He/she should be able to work on multiple tasks simultaneously, and be able to manage a very quick-paced work environment. Some light physical labor is occasionally involved, and nights and weekends are sometimes required. Along with knowledge of all Microsoft Office applications (especially Excel and Access), flexibility, enthusiasm, and a sense of humor are essential. Experience with Photoshop and knowledge of Spanish would be an added plus. (Perfect for an artist who wants to work in the studio and have a job in the arts at the same time.) 20 hours a week, $10/hour.
Please send resume and cover letter via email to firstname.lastname@example.org, or via fax at 703.248.6849. No phone calls, please.
Thursday, March 23, 2006
The Power of the Web
We're about to close a major acquisition by a major New York City museum (I just used "major" twice in one sentence) and it has all (well 98%) happened through the Internets.
Other that a phone call or two, most of the questions, answers, images, etc. and transactions have been accomplished through the power of the web.
And a second (fingers crossed) possible major (and multiple) acquisition by a major (geez... "major" again!) Brooklyn museum (did I just give it up?) has so far been coordinated, crafted and negotiated 98% through the Internets and 2% through snail mail.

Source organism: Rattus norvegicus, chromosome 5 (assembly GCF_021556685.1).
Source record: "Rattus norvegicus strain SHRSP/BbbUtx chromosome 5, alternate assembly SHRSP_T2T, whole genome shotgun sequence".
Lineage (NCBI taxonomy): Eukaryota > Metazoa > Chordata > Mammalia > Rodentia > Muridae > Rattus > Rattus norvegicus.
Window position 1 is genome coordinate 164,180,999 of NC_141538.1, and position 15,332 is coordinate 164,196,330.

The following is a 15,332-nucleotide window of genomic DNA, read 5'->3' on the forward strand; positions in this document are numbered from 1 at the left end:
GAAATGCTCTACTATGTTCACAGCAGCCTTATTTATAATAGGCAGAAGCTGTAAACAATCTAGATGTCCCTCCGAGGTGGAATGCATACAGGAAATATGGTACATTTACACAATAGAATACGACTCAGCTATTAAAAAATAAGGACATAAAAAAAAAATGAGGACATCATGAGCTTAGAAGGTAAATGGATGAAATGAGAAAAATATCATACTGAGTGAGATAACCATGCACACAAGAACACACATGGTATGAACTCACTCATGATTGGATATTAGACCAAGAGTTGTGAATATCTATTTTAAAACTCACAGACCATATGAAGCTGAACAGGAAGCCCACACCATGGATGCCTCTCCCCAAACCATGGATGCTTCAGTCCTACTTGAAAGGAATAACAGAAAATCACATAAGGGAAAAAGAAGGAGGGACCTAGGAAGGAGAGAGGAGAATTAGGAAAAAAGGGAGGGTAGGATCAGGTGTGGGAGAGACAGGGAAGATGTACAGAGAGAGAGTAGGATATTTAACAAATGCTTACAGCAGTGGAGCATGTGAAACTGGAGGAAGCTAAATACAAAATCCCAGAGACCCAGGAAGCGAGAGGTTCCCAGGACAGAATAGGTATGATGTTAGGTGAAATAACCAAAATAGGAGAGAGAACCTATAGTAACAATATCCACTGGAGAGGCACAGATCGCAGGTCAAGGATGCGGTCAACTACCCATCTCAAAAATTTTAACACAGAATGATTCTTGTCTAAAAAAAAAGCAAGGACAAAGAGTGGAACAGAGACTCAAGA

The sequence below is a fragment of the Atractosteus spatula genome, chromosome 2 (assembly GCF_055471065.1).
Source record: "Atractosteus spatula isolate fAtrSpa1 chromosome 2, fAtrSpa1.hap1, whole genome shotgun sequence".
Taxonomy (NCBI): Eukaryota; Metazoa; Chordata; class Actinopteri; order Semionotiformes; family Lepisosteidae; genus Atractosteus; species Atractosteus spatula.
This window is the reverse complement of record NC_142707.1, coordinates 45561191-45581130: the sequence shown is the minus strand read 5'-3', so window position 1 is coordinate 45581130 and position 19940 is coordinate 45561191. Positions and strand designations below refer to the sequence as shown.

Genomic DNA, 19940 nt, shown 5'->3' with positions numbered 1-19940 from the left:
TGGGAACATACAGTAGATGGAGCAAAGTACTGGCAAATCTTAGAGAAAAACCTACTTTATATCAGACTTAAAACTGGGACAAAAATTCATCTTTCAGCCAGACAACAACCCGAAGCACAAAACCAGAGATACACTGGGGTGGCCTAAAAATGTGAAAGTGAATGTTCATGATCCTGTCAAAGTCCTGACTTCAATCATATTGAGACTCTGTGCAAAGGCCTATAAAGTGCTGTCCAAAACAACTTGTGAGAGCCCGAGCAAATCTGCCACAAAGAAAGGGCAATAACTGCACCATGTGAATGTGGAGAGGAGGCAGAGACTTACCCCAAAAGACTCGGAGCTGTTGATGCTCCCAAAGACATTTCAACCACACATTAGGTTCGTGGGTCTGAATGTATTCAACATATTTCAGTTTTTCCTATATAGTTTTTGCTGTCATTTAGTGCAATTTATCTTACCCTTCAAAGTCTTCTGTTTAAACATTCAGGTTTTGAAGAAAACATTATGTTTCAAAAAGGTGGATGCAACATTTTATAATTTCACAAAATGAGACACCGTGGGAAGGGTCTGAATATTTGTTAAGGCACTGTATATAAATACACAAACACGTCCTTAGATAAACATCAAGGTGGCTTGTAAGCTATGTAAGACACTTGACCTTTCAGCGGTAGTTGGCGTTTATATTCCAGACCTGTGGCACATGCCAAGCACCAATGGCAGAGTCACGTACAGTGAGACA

More on that later.
Those of you who read the Artblogsphere regularly, know that we all read Bailey, because Bailey is simply Bailey, and one of the rules of blogging is that you never piss off Bailey.
Witness Bailey and the art of coercion here, as Mrs. Clinton gets Bailey's attention.
Bailey, Bailey, Bailey...
Wanna go to an opening tomorrow?
"Strong Work Hot Topics" is a show now on exhibit through April 5, 2006 at the Marlboro Gallery of Prince George's Community College.
The exhibition features the work of Marilyn Banner (Bethesda, MD), Tom Block (Silver Spring, MD), Donte’ Hayes (Atlanta, GA), Dylan Scholinski (Wash. DC), and Clarissa Sligh (NYC).
According to the news release, "this exhibit brings together five artists whose work addresses, in powerful and direct ways, peoples’ struggles for survival in the face of violations of human rights and dignity. Evoking issues of anti-Semitism, racism, political imprisonment, and gender identity intolerance, the work asks us to re-consider our own beliefs and assumptions about 'those others,' and to take responsibility for ending scapegoating of all kinds."